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Author Topic: atoi() function where does it come from ?  (Read 20410 times)
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When looking at the reference there is no atoi() function see http://arduino.cc/en/Reference/HomePage
Still however i see people advice or use it here, where does this program verb belong too, is there a binary to be included for it ?
Or is the reference not up to date, if so can someone please update it.
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It isn't an Arduino function, its part of the C++ standard libraries (stdlib.h), which are included automatically in all sketches.

http://www.cplusplus.com/reference/clibrary/cstdlib/atoi/
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When looking at the reference there is no atoi() function see http://arduino.cc/en/Reference/HomePage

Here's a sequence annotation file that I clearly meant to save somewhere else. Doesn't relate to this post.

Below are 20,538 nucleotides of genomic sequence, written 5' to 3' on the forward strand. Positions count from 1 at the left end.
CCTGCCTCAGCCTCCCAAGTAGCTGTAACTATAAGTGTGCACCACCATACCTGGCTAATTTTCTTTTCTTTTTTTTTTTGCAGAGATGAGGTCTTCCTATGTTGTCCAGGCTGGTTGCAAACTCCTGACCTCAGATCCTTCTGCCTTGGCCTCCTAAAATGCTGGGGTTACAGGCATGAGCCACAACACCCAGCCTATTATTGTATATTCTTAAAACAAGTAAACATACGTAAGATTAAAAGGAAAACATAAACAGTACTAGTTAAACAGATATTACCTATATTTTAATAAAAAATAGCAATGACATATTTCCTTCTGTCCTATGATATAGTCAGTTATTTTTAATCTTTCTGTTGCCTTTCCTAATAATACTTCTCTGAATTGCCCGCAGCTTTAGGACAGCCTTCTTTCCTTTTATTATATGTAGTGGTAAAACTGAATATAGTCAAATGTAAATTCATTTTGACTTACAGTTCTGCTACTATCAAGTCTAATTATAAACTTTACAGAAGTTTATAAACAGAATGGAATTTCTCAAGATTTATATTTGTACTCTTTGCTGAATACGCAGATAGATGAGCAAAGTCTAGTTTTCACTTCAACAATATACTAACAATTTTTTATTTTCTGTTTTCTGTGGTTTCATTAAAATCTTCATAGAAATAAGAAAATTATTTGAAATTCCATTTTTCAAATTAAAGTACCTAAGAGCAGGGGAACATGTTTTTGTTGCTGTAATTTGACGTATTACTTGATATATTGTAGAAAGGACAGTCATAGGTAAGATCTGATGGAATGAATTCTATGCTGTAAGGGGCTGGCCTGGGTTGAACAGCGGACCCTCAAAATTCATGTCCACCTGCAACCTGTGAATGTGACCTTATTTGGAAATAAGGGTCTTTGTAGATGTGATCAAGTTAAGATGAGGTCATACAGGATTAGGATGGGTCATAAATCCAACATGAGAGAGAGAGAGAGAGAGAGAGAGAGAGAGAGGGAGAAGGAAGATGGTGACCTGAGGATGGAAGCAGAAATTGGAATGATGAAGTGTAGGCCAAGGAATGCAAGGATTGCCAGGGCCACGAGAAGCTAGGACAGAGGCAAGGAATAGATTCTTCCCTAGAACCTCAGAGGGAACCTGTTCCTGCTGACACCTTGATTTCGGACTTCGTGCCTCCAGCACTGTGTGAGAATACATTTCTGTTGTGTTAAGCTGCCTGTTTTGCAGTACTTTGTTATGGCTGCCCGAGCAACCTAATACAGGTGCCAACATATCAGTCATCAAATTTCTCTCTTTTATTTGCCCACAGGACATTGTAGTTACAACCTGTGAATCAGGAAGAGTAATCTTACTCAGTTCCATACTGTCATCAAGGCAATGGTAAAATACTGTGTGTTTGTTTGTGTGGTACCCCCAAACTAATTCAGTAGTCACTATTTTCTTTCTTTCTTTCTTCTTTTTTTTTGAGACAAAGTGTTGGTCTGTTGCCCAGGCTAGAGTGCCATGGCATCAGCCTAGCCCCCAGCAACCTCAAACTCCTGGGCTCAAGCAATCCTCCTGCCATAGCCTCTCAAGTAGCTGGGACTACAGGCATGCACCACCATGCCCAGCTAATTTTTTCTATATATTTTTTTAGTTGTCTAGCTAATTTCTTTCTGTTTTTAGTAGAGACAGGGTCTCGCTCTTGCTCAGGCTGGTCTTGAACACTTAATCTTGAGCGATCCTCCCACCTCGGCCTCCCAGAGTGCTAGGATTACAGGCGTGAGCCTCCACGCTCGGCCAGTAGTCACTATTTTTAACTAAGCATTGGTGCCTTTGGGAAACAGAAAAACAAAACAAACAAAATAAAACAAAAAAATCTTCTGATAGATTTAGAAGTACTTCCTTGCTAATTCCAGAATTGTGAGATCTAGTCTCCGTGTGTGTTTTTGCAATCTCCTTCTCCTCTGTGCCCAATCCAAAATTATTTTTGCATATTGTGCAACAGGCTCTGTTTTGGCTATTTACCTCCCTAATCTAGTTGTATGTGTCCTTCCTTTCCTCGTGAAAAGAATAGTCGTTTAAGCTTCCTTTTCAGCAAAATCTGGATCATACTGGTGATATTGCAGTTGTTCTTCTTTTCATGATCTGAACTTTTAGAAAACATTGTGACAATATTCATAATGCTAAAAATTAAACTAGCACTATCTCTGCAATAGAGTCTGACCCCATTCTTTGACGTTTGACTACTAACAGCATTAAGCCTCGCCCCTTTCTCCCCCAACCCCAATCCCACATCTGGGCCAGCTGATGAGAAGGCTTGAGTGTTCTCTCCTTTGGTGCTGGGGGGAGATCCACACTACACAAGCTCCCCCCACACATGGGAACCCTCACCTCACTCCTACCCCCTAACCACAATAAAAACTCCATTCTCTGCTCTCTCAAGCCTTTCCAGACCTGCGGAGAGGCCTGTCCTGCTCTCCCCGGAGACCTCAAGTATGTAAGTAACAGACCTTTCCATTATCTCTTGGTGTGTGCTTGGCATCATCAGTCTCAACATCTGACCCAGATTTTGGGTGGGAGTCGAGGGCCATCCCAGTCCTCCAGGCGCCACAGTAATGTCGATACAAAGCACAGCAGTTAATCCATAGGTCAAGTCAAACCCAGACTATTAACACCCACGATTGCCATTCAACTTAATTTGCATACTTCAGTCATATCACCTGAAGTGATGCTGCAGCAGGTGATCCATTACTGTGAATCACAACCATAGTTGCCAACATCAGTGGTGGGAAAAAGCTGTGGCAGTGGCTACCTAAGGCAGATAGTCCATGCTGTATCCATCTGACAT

Still however i see people advice or use it here, where does this program verb belong too, is there a binary to be included for it ?
Or is the reference not up to date, if so can someone please update it.
Atoi, atol, and atoll are all defined in the ISO C standard (7.20.1.2 for C99).  I would imagine that it is the C++ standard, but I don't happen to have the C++ standard right here.
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Tom Carpenter... Does that also include "sprintf"?

Doc
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sprintf() is from a different C library (stdio.h), but it is included in Arduino yes.